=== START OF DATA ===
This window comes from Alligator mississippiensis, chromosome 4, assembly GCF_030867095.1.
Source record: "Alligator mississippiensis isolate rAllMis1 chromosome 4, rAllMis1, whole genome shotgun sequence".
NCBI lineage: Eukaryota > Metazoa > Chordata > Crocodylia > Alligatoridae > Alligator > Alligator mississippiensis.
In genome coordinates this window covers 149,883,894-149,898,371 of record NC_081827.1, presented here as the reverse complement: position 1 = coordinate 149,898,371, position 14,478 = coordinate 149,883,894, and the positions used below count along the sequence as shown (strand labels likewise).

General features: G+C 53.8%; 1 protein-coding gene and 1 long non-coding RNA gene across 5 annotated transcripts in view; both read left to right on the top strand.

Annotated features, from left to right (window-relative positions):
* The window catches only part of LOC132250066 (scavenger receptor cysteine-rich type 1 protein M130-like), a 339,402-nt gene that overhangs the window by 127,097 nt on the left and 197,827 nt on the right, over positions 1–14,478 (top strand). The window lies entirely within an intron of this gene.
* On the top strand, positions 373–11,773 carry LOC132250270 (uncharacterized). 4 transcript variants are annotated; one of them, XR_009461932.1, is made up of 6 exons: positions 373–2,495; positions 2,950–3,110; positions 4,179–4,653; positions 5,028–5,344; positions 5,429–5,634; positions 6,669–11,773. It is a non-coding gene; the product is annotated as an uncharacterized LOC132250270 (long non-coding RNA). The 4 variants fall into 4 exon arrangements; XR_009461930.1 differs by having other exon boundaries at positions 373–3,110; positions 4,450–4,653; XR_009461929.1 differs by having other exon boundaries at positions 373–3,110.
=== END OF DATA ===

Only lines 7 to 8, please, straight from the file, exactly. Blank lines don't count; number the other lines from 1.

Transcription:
* The window catches only part of LOC132250066 (scavenger receptor cysteine-rich type 1 protein M130-like), a 339,402-nt gene that overhangs the window by 127,097 nt on the left and 197,827 nt on the right, over positions 1–14,478 (top strand). The window lies entirely within an intron of this gene.
* On the top strand, positions 373–11,773 carry LOC132250270 (uncharacterized). 4 transcript variants are annotated; one of them, XR_009461932.1, is made up of 6 exons: positions 373–2,495; positions 2,950–3,110; positions 4,179–4,653; positions 5,028–5,344; positions 5,429–5,634; positions 6,669–11,773. It is a non-coding gene; the product is annotated as an uncharacterized LOC132250270 (long non-coding RNA). The 4 variants fall into 4 exon arrangements; XR_009461930.1 differs by having other exon boundaries at positions 373–3,110; positions 4,450–4,653; XR_009461929.1 differs by having other exon boundaries at positions 373–3,110.